By PAT WATSON
Diane Johnstone is still beaming from the 2013 Canadian Comedy Award best one-person show nomination her stage play, Desperate Church Wives, has received. She took it as extra validation that a gospel play would earn recognition from a secular organization.
Winning rave reviews at Toronto’s Fringe Festival, the messages woven into Desperate Church Wives of hypocrisy, betrayal and wanting to have a closer relationship with the Creator touches many people, Johnstone says, so she is beyond pleased with the response from critics and audience members alike.
The play was born out of Johnstone’s own search for answers to reconcile the often judgmental responses she would encounter inside churches as she shared the tale of her own troubled past, a chapter that includes drug use and working as a stripper.
“So I thought, what better way to talk about unconditional love but to find a story in the Bible? The responses have been really humbling from the people who have seen the show, everyone Black, White, gay, straight. I just give glory to God,” she says. ‘I can’t even take credit.”
The American-born actress, who is also an ordained minister with a degree in theology, turned to the story of the prophet Hosea and his harlot wife, Gomer, for inspiration. Partnering over a six-month period with Tanarive Due (one of Ebony magazine’s 100 most influential people of 2012) she developed her one-woman play, her fourth creation following Bourgee-Bush Woman, Church Street, Walk the Talk, and Sex, Drugs and the Holy Ghost. These latter three all staged during a four-year period from 2008 to 2010.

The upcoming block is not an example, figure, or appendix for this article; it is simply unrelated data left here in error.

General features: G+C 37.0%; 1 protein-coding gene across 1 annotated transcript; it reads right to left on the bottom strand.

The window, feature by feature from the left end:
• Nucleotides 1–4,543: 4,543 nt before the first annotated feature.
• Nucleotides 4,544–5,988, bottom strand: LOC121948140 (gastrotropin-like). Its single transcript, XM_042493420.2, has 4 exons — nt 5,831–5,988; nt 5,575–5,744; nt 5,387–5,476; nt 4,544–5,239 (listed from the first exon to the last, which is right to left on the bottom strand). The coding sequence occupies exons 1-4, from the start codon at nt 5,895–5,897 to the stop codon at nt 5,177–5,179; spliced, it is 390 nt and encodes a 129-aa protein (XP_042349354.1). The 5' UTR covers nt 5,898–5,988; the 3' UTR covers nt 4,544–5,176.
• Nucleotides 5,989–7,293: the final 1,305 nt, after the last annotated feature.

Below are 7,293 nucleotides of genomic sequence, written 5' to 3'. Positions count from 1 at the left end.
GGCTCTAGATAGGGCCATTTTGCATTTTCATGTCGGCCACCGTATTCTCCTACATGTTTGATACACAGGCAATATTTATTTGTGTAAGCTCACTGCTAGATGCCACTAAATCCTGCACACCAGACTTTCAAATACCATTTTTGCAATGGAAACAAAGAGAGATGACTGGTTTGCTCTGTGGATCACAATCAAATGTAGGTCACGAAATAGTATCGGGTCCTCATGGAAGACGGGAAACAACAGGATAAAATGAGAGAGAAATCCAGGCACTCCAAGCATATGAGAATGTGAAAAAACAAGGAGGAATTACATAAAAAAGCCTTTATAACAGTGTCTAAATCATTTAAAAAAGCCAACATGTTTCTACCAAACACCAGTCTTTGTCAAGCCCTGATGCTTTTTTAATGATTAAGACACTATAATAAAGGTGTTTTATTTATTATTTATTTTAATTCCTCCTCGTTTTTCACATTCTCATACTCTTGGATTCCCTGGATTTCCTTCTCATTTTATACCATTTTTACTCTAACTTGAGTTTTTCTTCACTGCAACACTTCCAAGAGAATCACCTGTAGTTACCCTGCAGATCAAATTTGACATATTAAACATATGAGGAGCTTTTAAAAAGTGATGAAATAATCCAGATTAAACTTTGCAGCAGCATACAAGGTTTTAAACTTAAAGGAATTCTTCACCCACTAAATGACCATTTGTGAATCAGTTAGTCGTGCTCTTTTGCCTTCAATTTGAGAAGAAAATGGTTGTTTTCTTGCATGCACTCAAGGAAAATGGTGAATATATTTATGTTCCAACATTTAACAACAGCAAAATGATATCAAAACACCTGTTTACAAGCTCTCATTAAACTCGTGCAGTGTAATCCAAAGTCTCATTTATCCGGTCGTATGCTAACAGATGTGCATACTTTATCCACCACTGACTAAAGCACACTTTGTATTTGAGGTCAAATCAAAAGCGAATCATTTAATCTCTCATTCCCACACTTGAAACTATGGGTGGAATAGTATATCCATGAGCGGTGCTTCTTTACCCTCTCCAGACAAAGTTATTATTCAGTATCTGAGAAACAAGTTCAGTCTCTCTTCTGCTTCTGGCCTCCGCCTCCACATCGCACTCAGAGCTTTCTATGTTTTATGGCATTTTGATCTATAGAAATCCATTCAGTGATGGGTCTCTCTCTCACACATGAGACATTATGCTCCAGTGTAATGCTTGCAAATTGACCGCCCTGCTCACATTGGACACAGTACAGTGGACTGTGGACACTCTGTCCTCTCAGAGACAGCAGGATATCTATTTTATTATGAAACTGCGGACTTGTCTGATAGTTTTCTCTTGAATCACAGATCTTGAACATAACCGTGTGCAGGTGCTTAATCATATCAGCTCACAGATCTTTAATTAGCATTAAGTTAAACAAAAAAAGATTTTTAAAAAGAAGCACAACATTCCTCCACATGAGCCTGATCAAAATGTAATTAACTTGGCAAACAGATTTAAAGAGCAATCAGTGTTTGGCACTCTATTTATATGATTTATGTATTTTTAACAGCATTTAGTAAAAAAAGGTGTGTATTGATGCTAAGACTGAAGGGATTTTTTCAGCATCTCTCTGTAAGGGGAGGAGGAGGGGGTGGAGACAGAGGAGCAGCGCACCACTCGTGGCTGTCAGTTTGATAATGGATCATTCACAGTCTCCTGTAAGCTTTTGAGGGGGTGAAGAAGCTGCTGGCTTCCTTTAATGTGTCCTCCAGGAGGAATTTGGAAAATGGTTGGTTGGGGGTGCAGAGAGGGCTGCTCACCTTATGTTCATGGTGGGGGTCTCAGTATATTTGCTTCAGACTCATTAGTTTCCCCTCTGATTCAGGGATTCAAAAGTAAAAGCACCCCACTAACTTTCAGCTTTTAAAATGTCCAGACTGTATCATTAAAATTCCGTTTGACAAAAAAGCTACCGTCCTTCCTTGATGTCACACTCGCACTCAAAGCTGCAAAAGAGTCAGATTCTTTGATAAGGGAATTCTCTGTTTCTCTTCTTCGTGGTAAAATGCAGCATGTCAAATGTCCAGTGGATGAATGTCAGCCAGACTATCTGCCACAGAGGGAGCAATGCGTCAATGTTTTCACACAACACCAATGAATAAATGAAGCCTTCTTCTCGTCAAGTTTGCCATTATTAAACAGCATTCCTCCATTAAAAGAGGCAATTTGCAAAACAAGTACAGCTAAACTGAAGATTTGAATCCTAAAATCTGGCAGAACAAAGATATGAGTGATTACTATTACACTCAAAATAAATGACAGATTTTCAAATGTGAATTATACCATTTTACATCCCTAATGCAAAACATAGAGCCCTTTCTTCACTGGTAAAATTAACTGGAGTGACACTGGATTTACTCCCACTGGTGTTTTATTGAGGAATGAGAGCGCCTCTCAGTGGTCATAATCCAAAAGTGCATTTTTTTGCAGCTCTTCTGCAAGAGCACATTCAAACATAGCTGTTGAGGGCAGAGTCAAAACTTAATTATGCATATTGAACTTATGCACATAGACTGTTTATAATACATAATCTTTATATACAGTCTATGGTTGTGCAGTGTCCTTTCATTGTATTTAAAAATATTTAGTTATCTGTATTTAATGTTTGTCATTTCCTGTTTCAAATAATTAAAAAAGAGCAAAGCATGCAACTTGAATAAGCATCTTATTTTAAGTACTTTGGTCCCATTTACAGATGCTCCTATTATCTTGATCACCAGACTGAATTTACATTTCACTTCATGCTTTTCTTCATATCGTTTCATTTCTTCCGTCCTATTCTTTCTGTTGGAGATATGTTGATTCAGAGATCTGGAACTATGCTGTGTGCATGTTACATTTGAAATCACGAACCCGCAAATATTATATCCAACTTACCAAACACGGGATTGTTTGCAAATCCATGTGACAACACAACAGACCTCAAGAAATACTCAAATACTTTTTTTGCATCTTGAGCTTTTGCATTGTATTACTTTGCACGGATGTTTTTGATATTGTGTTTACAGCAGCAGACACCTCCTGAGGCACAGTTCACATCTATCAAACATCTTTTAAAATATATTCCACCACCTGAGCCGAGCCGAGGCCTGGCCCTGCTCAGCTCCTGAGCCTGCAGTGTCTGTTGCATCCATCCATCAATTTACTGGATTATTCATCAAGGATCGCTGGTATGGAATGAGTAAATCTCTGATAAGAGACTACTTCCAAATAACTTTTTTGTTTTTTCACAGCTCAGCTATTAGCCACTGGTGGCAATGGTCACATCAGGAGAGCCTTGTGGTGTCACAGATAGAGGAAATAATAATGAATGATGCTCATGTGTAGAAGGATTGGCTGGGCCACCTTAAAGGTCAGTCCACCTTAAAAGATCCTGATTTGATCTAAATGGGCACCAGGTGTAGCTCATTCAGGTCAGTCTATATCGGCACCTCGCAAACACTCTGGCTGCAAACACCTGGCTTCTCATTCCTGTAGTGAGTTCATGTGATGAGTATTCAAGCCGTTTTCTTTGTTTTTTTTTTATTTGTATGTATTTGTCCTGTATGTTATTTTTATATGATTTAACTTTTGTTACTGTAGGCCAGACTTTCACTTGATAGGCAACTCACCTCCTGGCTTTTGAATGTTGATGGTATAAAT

A busy actress, Johnstone also leads acting classes where aspiring performers learn that acting requires the courage to reach into their deepest emotions to do justice to their characters.
“Acting is not about pretending,” she says, describing the method of her acting classes as a form of therapy. She gives credit to Hollywood’s Tasha Smith (Tyler Perry’s For Better For Worst) who trained her in the technique.
This then goes to explaining Johnstone’s range in presenting the six characters she embodies in Desperate Church Wives: Grandma Word, Pastor Hortense who gives her life to her church, the faithless betrayer Clarissa, humiliated Reverend Hosea, reformed stripper Barbara and Gomer. The tale is ancient but also tellingly modern.
“Here is a woman who’s a prostitute and God tells Hosea to go and marry this woman yet warns that she may not be faithful even after he marries her. This is a story that happens to show God’s unconditional love and how He feels for us even when we turn our back on him. God’s not hung up on your failings. That’s the reason I came up with this story.”
Johnstone allows that the play has been transformative for her as well.
“It’s very humbling. It helps me to not be judgmental, to be forgiving and to not be hard on myself, to not be hard on others, to be more patient with people, to lighten up, to grow.
“People seeing the play laugh, people cry because there are so many points I hit on. I talk about abortion, about people who give so much time to their church that they do not give time to their family, all these issues across the board.”
Desperate Church Wives is at Gospel Café and Restaurant, 5120 Dixie Rd. Unit 9 on December 28. If tickets sell out for the 200-seat venue, an additional performance is a possibility. For tickets call 905-282-9007.